The U.S. and Japan said they identified a path through the bilateral issues impeding the 12-nation Trans-Pacific Partnership trade pact, even as an agreement proved elusive during President Barack Obama’s visit.
In a statement issued as Obama left for Seoul on the second leg of his Asian tour, the two governments said they were marking a “key milestone” in their talks, which are crucial to concluding the broader pact. Obama and Prime Minister Shinzo Abe did not strike an outline bilateral accord during Obama’s trip to Tokyo, with discussions set to continue at a lower level.
The two sides held a flurry of negotiations before and during the trip in an effort to show progress. The pact, which does not include China, would link an area with about $28 trillion in annual economic output, around 39 percent of the world total, and is a centerpiece of U.S. efforts to retain economic and security influence in the Asia-Pacific region.
The two countries said in their statement that “there is still much work to be done” on outstanding issues, which relate to the agricultural and auto sectors. Japanese Finance Minister Taro Aso earlier told reporters there was also no guarantee any pact would pass the U.S. congress.
“In any case, there will be no resolution on TPP until after the mid-term elections” in the U.S. in November, Aso said. “Obama does not have the domestic power to pull it together. I don’t think they can reach a conclusion before the mid-term elections. I think they will continue all kinds of talks in the meantime.”
‘Life and Death’
The TPP goes beyond usual deals that focus on tariffs and traditional goods such as agriculture. It would establish rules for digital commerce and include environmental standards and protection for companies that compete against government-backed businesses.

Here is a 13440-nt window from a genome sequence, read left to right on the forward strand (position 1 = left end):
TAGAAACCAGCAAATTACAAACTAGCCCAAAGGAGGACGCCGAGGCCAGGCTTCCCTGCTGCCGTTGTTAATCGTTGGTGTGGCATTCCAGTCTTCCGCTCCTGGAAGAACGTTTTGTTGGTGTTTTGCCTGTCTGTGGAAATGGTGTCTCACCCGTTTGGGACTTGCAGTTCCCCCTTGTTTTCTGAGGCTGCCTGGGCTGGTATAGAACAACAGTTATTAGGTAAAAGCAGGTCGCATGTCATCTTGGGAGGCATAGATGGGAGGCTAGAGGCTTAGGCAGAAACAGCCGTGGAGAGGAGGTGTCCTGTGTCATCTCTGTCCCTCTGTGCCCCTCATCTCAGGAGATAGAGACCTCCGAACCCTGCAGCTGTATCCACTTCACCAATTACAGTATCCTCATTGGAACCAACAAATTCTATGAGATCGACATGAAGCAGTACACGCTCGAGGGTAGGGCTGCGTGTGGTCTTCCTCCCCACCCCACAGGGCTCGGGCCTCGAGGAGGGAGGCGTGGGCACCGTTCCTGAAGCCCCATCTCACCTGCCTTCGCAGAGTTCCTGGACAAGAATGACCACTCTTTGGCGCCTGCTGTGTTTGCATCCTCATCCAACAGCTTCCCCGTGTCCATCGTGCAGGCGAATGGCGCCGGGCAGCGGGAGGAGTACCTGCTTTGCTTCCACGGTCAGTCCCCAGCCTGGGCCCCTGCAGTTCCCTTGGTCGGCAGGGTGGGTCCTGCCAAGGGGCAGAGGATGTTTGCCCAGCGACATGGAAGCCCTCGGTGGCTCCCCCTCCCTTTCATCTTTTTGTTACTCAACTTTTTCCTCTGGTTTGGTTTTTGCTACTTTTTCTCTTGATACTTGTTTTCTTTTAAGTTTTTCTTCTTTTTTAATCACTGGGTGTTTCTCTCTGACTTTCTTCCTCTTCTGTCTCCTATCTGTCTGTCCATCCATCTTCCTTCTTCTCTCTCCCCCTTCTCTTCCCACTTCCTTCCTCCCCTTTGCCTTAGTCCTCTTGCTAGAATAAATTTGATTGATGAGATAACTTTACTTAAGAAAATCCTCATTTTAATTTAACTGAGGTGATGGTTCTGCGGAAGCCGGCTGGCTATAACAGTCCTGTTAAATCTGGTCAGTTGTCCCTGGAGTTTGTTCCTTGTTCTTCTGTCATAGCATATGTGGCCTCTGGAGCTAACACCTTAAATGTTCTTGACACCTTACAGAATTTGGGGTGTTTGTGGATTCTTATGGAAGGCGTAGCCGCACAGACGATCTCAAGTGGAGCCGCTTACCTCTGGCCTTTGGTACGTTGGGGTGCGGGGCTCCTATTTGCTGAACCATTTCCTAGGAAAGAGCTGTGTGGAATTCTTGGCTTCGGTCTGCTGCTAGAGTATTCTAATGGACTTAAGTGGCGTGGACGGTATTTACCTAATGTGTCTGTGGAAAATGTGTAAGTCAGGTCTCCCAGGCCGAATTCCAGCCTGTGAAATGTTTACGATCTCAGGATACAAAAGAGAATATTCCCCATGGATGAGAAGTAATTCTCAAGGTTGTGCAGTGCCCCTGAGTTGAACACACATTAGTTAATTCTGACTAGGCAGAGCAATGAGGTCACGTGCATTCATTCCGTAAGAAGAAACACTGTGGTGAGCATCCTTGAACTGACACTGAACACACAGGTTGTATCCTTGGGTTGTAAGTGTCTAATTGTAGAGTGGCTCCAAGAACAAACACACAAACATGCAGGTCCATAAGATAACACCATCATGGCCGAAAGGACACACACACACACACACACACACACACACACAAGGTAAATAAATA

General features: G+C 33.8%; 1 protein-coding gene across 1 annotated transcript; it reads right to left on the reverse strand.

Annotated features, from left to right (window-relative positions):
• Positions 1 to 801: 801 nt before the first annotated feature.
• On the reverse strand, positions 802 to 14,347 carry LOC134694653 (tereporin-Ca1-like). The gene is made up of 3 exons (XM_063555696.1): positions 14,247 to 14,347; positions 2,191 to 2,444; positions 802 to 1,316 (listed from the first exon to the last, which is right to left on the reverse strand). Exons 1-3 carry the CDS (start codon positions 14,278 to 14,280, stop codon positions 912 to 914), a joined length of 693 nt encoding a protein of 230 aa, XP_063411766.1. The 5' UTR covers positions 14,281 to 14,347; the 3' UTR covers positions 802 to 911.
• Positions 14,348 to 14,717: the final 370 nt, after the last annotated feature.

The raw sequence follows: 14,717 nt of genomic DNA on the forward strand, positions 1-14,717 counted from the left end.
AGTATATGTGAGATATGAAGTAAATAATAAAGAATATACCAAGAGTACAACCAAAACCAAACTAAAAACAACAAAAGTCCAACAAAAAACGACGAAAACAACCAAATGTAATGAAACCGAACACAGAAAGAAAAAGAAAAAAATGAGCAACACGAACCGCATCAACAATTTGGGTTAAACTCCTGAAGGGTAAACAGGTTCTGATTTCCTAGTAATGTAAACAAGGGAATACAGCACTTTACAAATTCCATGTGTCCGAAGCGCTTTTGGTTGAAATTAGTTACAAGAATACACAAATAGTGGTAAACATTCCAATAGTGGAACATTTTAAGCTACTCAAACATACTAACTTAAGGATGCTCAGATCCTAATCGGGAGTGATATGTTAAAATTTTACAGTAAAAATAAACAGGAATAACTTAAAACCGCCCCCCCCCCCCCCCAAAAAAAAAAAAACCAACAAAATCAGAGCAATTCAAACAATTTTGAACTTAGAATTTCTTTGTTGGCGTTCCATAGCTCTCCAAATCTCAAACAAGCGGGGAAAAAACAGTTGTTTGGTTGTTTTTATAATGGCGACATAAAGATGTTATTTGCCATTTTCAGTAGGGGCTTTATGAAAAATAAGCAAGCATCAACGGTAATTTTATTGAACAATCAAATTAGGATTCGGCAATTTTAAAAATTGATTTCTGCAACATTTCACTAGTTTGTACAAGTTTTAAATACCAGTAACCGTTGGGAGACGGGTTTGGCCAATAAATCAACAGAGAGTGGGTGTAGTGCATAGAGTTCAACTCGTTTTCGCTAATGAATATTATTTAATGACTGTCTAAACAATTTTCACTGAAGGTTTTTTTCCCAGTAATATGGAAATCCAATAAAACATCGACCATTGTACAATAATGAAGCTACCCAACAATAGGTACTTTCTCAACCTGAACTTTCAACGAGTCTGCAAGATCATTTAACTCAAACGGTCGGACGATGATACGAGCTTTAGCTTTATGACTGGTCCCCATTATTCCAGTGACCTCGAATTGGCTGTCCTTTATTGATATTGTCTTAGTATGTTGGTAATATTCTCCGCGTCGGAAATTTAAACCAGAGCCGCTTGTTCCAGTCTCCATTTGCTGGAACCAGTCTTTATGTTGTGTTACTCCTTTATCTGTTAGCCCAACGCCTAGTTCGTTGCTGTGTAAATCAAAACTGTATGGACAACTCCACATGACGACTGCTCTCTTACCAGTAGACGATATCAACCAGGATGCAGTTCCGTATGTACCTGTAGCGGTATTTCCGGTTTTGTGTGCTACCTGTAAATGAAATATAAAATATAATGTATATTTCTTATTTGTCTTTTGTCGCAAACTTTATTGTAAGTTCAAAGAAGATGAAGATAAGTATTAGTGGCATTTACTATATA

Akira Amari, minister leading the talks, told reporters he had not struck an accord with his counterpart, U.S. Trade Representative Michael Froman, because the issues involved were “a matter of life and death” to both countries. He said there was progress, without an agreement, on autos and five areas of agricultural produce Japan has designated as needing protection, such as pork and rice.
Japan and the U.S. found “a path forward on the various issues,” Abe told reporters today. “I want Japan and the U.S. to take a leading role from now on in encouraging other countries to reach a conclusion on the TPP negotiations.”
Japan and the U.S. are not the only countries with outstanding issues on the TPP. Malaysia, which Obama will visit next week, has expressed concern about matters such as resolving investor-state disputes. Negotiators have no target date to conclude talks and may meet around mid-May, Malaysia’s International Trade and Industry Minister Mustapa Mohamed told reporters April 22.
The U.S. reiterated in the joint statement with Japan its commitment to the defense of Japan, including uninhabited East China Sea islands administered by Japan and claimed by China.
Similar remarks by Obama in a press conference yesterday sparked anger from China, which is not on his itinerary for this trip.
China opposes the islands being included in the security agreement between Japan and the U.S., Foreign Ministry spokesman Qin Gang said in Beijing yesterday.
“No matter what others say or do, they can’t change the fact that Diaoyu has been under China’s sovereignty, and it won’t shake the Chinese government’s determination and will to protect its sovereignty and marine interests,” Qin said, using the Chinese name for islands that Japan calls Senkaku.
To contact the reporter on this story: Isabel Reynolds in Tokyo at firstname.lastname@example.org